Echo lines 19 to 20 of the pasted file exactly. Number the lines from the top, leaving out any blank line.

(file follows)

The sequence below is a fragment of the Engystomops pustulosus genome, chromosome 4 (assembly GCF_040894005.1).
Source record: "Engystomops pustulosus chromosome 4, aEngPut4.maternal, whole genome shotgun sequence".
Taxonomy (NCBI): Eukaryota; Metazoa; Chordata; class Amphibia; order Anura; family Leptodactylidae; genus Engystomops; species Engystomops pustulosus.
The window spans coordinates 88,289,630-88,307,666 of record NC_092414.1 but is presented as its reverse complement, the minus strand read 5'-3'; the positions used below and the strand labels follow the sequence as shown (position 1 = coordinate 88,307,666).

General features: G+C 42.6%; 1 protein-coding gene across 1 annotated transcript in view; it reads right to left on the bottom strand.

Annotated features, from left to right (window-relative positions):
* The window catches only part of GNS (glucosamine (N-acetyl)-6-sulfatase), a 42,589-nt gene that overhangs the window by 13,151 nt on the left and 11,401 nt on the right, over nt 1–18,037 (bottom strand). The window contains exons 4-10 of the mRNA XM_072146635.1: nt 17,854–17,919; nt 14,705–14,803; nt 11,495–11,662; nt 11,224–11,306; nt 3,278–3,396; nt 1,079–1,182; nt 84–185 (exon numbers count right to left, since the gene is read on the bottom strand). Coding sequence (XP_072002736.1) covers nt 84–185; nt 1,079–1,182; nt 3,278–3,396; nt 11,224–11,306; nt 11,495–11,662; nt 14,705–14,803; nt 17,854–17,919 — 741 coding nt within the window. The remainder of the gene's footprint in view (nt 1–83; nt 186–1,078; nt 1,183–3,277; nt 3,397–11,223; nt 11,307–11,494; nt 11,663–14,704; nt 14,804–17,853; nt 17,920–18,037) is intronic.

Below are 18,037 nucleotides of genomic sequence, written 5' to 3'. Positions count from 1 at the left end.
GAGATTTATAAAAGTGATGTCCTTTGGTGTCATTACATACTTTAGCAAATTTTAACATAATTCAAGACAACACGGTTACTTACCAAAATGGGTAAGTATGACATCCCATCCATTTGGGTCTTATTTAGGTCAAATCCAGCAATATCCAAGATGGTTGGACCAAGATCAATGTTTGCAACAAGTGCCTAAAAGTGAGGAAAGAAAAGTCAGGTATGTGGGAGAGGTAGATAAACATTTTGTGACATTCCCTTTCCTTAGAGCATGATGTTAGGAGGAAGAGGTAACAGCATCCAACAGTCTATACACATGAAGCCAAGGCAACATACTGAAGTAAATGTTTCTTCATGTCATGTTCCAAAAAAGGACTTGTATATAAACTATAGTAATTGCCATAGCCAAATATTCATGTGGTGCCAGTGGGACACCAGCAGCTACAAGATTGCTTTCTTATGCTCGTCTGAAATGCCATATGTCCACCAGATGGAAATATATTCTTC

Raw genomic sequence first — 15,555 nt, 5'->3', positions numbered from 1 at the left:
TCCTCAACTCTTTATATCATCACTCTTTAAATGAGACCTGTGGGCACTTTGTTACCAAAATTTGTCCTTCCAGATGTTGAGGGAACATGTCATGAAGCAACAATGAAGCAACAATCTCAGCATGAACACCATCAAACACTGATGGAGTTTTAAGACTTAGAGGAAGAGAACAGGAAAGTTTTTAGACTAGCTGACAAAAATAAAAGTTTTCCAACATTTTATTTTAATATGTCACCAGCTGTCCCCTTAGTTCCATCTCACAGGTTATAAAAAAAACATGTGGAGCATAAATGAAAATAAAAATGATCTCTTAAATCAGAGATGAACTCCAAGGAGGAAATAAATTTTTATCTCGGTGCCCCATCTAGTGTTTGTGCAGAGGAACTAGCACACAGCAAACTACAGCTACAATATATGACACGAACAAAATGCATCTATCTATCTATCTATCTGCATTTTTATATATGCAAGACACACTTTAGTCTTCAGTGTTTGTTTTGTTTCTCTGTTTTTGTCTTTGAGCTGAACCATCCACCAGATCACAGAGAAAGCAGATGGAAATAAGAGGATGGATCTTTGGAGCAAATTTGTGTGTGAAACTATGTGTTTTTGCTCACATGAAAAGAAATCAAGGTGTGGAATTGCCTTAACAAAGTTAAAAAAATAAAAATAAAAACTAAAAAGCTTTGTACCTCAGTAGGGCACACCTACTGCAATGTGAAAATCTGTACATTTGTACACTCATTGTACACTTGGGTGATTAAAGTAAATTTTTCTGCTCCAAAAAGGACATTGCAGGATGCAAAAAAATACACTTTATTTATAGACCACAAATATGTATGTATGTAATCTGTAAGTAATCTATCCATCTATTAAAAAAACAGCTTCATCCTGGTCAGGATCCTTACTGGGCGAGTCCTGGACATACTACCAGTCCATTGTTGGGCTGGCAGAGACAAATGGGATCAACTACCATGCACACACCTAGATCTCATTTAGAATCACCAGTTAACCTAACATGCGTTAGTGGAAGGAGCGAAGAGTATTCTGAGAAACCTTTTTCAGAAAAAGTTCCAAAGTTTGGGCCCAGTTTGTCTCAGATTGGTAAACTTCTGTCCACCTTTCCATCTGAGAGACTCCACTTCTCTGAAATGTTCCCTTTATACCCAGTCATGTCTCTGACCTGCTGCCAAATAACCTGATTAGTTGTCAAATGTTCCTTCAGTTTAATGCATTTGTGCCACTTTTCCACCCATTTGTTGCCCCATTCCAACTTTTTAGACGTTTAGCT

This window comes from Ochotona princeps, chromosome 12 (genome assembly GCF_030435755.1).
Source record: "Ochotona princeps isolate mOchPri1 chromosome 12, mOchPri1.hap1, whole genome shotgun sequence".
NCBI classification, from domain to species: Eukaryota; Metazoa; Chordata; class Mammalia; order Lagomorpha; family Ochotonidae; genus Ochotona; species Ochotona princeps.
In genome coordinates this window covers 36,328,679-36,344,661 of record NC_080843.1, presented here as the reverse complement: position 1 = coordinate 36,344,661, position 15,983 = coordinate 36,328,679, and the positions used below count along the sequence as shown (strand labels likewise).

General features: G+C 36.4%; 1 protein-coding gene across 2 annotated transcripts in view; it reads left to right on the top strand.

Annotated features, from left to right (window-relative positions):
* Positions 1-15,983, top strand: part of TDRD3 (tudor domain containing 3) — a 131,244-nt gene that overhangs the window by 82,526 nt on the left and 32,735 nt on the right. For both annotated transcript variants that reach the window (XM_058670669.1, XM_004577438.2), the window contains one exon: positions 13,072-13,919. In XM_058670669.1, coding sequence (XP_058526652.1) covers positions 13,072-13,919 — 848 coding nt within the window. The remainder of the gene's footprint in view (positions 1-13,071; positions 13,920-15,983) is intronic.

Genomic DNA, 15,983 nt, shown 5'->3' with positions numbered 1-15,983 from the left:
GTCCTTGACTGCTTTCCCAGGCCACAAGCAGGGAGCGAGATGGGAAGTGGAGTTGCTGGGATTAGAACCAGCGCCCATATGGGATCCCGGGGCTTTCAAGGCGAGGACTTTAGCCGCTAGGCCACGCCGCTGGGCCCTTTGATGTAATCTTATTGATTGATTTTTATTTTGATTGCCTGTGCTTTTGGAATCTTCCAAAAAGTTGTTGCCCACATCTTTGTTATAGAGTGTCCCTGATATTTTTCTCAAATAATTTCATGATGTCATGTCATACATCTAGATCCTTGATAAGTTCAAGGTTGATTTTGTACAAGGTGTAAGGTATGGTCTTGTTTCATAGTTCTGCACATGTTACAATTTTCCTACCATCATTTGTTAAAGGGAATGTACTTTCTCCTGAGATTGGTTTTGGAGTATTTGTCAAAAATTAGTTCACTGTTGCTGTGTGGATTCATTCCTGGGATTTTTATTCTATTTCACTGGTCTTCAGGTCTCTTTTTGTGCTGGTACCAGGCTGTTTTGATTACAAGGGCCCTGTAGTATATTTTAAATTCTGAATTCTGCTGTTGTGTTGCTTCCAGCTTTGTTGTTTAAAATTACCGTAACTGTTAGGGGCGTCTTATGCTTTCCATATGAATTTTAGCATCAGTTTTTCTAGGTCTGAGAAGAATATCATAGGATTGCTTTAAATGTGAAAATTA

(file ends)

Genomic DNA, 15,983 nt, shown 5'->3' with positions numbered 1-15,983 from the left:
GTCCTTGACTGCTTTCCCAGGCCACAAGCAGGGAGCGAGATGGGAAGTGGAGTTGCTGGGATTAGAACCAGCGCCCATATGGGATCCCGGGGCTTTCAAGGCGAGGACTTTAGCCGCTAGGCCACGCCGCTGGGCCCTTTGATGTAATCTTATTGATTGATTTTTATTTTGATTGCCTGTGCTTTTGGAATCTTCCAAAAAGTTGTTGCCCACATCTTTGTTATAGAGTGTCCCTGATATTTTTCTCAAATAATTTCATGATGTCATGTCATACATCTAGATCCTTGATAAGTTCAAGGTTGATTTTGTACAAGGTGTAAGGTATGGTCTTGTTTCATAGTTCTGCACATGTTACAATTTTCCTACCATCATTTGTTAAAGGGAATGTACTTTCTCCTGAGATTGGTTTTGGAGTATTTGTCAAAAATTAGTTCACTGTTGCTGTGTGGATTCATTCCTGGGATTTTTATTCTATTTCACTGGTCTTCAGGTCTCTTTTTGTGCTGGTACCAGGCTGTTTTGATTACAAGGGCCCTGTAGTATATTTTAAATTCTGAATTCTGCTGTTGTGTTGCTTCCAGCTTTGTTGTTTAAAATTACCGTAACTGTTAGGGGCGTCTTATGCTTTCCATATGAATTTTAGCATCAGTTTTTCTAGGTCTGAGAAGAATATCATAGGATTGCTTTAAATGTGAAAATTA